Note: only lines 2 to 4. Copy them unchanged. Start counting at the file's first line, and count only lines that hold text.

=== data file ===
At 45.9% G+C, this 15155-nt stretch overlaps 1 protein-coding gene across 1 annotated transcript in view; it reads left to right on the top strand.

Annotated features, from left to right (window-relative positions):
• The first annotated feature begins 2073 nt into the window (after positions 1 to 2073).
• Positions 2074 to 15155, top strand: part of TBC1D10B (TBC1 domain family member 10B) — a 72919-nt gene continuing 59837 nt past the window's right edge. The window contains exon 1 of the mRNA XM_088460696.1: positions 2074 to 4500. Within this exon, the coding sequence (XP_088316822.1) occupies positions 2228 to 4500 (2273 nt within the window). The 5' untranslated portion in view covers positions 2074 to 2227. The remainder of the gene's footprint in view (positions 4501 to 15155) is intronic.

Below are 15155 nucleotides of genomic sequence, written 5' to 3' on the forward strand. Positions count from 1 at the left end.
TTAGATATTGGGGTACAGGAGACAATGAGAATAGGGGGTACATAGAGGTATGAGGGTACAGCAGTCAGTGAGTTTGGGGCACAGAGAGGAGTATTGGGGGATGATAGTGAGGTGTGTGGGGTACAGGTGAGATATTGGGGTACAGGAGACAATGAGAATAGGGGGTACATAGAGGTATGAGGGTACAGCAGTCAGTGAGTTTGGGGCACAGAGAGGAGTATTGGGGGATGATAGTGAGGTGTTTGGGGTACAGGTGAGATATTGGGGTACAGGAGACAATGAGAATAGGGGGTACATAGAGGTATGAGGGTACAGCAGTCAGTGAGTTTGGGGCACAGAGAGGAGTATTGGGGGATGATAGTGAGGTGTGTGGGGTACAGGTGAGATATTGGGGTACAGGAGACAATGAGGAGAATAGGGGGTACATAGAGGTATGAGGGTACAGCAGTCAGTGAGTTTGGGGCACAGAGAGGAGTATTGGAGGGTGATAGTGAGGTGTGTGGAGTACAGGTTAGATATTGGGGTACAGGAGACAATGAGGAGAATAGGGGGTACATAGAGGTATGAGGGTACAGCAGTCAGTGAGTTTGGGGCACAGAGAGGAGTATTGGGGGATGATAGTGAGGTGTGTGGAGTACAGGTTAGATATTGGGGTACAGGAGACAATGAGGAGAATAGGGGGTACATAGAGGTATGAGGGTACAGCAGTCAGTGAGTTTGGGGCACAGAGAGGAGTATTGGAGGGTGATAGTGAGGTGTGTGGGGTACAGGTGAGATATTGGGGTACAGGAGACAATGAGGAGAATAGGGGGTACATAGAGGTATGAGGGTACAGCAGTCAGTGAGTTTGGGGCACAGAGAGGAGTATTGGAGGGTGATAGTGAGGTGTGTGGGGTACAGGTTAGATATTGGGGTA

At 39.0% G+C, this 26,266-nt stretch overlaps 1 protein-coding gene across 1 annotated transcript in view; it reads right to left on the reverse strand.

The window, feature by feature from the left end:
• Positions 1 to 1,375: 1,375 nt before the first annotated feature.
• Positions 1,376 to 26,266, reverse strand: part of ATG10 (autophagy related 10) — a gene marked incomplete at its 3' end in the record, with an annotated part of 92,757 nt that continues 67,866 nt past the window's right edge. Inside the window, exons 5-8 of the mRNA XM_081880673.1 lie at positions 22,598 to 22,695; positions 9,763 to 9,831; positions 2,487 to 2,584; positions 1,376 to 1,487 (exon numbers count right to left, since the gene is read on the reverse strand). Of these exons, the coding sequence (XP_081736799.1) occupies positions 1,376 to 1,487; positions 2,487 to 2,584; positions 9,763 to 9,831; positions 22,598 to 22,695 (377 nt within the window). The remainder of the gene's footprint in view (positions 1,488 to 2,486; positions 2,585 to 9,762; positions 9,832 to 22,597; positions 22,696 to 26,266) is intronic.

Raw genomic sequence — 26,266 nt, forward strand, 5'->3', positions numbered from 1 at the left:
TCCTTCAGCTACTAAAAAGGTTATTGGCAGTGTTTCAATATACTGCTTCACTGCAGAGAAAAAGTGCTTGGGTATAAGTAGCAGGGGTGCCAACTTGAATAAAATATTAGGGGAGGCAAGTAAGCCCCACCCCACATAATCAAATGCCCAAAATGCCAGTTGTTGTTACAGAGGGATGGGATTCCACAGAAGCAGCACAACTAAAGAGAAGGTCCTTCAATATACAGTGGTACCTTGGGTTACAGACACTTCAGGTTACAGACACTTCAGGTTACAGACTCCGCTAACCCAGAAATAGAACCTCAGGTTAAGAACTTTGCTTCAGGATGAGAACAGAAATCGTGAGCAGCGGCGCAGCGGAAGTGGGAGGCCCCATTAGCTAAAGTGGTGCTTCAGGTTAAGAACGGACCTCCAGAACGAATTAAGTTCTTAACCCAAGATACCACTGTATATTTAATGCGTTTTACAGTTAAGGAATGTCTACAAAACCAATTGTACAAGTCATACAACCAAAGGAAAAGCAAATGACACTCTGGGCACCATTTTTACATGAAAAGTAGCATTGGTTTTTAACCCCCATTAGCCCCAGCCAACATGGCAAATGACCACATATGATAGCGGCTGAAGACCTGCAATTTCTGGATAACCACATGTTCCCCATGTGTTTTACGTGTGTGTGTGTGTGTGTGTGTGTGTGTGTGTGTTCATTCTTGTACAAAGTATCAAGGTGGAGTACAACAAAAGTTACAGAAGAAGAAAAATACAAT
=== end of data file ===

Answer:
Annotated features, from left to right (window-relative positions):
• The first annotated feature begins 2073 nt into the window (after positions 1 to 2073).
• Positions 2074 to 15155, top strand: part of TBC1D10B (TBC1 domain family member 10B) — a 72919-nt gene continuing 59837 nt past the window's right edge. The window contains exon 1 of the mRNA XM_088460696.1: positions 2074 to 4500. Within this exon, the coding sequence (XP_088316822.1) occupies positions 2228 to 4500 (2273 nt within the window). The 5' untranslated portion in view covers positions 2074 to 2227. The remainder of the gene's footprint in view (positions 4501 to 15155) is intronic.